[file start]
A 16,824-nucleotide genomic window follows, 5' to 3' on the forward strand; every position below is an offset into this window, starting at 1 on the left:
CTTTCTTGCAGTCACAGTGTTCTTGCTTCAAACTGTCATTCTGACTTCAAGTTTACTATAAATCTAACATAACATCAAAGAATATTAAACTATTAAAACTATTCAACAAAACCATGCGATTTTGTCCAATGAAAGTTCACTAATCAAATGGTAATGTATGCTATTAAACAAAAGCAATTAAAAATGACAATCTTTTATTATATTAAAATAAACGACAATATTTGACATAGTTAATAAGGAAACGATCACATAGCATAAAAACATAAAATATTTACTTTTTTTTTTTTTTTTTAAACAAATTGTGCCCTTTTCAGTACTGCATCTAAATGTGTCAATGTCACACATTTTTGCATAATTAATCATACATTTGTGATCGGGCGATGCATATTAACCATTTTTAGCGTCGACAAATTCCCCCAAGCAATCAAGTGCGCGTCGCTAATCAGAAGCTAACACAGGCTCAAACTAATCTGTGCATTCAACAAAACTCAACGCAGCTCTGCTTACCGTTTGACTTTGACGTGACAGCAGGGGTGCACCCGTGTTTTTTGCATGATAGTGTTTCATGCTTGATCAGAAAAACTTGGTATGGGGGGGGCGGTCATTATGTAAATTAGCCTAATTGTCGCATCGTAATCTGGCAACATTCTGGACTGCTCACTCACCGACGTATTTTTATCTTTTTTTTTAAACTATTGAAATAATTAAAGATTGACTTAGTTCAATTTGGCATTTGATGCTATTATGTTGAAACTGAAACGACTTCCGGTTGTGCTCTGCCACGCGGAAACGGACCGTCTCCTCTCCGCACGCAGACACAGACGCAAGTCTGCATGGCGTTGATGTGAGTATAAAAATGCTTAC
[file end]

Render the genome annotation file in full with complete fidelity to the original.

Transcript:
A 16,824-nucleotide genomic window follows, 5' to 3' on the forward strand; every position below is an offset into this window, starting at 1 on the left:
CTTTCTTGCAGTCACAGTGTTCTTGCTTCAAACTGTCATTCTGACTTCAAGTTTACTATAAATCTAACATAACATCAAAGAATATTAAACTATTAAAACTATTCAACAAAACCATGCGATTTTGTCCAATGAAAGTTCACTAATCAAATGGTAATGTATGCTATTAAACAAAAGCAATTAAAAATGACAATCTTTTATTATATTAAAATAAACGACAATATTTGACATAGTTAATAAGGAAACGATCACATAGCATAAAAACATAAAATATTTACTTTTTTTTTTTTTTTTTAAACAAATTGTGCCCTTTTCAGTACTGCATCTAAATGTGTCAATGTCACACATTTTTGCATAATTAATCATACATTTGTGATCGGGCGATGCATATTAACCATTTTTAGCGTCGACAAATTCCCCCAAGCAATCAAGTGCGCGTCGCTAATCAGAAGCTAACACAGGCTCAAACTAATCTGTGCATTCAACAAAACTCAACGCAGCTCTGCTTACCGTTTGACTTTGACGTGACAGCAGGGGTGCACCCGTGTTTTTTGCATGATAGTGTTTCATGCTTGATCAGAAAAACTTGGTATGGGGGGGGCGGTCATTATGTAAATTAGCCTAATTGTCGCATCGTAATCTGGCAACATTCTGGACTGCTCACTCACCGACGTATTTTTATCTTTTTTTTTAAACTATTGAAATAATTAAAGATTGACTTAGTTCAATTTGGCATTTGATGCTATTATGTTGAAACTGAAACGACTTCCGGTTGTGCTCTGCCACGCGGAAACGGACCGTCTCCTCTCCGCACGCAGACACAGACGCAAGTCTGCATGGCGTTGATGTGAGTATAAAAATGCTTAC